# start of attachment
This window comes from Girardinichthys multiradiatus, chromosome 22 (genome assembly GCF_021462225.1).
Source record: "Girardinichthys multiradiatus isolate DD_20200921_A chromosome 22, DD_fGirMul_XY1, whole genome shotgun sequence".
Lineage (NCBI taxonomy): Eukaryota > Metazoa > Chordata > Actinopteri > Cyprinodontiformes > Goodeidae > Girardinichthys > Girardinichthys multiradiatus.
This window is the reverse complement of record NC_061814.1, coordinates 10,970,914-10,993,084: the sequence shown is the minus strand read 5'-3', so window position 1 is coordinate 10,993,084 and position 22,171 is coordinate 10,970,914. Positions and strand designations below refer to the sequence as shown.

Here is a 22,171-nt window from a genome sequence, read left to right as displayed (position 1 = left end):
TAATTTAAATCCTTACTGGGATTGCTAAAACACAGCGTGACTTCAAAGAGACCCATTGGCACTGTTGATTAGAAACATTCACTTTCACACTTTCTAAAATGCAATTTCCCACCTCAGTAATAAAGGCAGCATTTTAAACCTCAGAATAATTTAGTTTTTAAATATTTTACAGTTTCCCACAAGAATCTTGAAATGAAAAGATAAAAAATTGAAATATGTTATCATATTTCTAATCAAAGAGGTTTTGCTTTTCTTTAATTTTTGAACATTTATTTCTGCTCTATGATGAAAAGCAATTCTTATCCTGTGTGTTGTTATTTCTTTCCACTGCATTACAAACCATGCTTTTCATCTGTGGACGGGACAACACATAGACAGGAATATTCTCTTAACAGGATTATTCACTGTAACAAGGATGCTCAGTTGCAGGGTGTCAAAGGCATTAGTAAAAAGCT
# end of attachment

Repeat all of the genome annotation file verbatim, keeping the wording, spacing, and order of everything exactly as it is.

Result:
This window comes from Girardinichthys multiradiatus, chromosome 22 (genome assembly GCF_021462225.1).
Source record: "Girardinichthys multiradiatus isolate DD_20200921_A chromosome 22, DD_fGirMul_XY1, whole genome shotgun sequence".
Lineage (NCBI taxonomy): Eukaryota > Metazoa > Chordata > Actinopteri > Cyprinodontiformes > Goodeidae > Girardinichthys > Girardinichthys multiradiatus.
This window is the reverse complement of record NC_061814.1, coordinates 10,970,914-10,993,084: the sequence shown is the minus strand read 5'-3', so window position 1 is coordinate 10,993,084 and position 22,171 is coordinate 10,970,914. Positions and strand designations below refer to the sequence as shown.

Here is a 22,171-nt window from a genome sequence, read left to right as displayed (position 1 = left end):
TAATTTAAATCCTTACTGGGATTGCTAAAACACAGCGTGACTTCAAAGAGACCCATTGGCACTGTTGATTAGAAACATTCACTTTCACACTTTCTAAAATGCAATTTCCCACCTCAGTAATAAAGGCAGCATTTTAAACCTCAGAATAATTTAGTTTTTAAATATTTTACAGTTTCCCACAAGAATCTTGAAATGAAAAGATAAAAAATTGAAATATGTTATCATATTTCTAATCAAAGAGGTTTTGCTTTTCTTTAATTTTTGAACATTTATTTCTGCTCTATGATGAAAAGCAATTCTTATCCTGTGTGTTGTTATTTCTTTCCACTGCATTACAAACCATGCTTTTCATCTGTGGACGGGACAACACATAGACAGGAATATTCTCTTAACAGGATTATTCACTGTAACAAGGATGCTCAGTTGCAGGGTGTCAAAGGCATTAGTAAAAAGCT